This is great! It’s a real gift to be able to follow along (for as long as you feel like having us with). And your — gemæcca — great idea.
S., on some level I’ve lived with it all my life. I’ve been hoarding it as my magnum opus, but a few months ago I thought, Just Do It, so here I am.>>jennifer, thanks. it’s a bit scary to have the process out in the open air like this, but I’ll hang in for a while.
By the way, this is a fabulously interesting meme. I’m mulling my response, but will post it on Monday!
Yeah, it interested me enough to pull my finger out and actually make a blog. I’ll look forward to finding out who you pick.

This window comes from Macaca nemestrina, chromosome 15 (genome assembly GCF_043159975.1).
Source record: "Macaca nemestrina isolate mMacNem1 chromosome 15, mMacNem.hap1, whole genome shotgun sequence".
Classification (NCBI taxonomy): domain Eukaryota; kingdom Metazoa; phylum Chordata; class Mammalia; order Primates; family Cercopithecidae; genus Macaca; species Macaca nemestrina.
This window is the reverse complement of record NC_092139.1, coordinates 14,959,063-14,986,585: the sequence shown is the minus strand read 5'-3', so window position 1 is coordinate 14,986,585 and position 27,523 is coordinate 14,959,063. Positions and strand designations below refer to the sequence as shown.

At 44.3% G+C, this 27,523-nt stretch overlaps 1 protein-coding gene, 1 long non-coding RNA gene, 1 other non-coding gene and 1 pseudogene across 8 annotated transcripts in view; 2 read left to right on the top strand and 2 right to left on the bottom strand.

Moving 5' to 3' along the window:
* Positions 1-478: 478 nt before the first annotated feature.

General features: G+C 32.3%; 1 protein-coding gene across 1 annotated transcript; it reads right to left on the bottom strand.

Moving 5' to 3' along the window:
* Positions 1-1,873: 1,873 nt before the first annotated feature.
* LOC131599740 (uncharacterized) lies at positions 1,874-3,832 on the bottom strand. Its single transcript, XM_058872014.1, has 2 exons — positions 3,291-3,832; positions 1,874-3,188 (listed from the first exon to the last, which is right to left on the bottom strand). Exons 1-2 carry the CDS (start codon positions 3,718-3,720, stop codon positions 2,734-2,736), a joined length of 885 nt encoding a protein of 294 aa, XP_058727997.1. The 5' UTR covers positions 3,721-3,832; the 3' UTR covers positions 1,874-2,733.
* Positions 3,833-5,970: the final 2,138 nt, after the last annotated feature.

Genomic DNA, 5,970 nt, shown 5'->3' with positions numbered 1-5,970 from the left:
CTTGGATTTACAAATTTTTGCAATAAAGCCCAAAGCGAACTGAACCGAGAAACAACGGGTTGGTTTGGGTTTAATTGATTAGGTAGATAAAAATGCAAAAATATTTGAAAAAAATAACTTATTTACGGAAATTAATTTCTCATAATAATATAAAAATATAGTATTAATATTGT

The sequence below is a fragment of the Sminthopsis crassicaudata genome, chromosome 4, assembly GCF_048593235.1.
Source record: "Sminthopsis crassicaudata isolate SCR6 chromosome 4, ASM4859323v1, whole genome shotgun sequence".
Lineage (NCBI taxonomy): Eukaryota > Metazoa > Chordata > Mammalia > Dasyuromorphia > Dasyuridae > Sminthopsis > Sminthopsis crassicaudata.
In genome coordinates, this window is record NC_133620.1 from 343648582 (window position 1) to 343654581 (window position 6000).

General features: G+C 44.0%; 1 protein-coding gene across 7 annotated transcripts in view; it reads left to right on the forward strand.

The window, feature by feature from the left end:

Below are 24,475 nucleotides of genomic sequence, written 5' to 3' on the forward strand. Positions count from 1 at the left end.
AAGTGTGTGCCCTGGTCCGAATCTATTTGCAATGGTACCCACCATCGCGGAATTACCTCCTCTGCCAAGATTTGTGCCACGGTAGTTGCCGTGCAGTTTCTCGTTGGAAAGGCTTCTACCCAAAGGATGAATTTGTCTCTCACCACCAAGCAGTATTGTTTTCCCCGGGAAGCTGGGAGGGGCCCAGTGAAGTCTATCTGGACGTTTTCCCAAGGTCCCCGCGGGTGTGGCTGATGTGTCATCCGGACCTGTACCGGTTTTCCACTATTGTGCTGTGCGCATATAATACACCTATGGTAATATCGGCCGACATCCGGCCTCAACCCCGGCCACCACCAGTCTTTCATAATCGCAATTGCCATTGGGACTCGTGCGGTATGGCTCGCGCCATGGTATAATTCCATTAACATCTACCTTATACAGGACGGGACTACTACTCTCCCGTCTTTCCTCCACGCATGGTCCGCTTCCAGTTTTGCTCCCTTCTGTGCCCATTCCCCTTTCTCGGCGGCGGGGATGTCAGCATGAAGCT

Not academically inclined, eh? We will be calling you Professor Nicola in no time. But on the other hand, here you already are accusing some poor dead guy named Edwin of murder. Sounds like the makings of a murder mystery also! Good luck with the research.
Well, from what I can gather from Bede and other sources, Edwin strikes me as an indecisive weasel who is very, very good at really aggravating people with whom he supposedly forms alliances: relatives of his first wife, his foster brother, etc. You don’t piss off powerful kings unless you do seriously bad things. So, yeah, I think he set up countless murders.>>You disagree?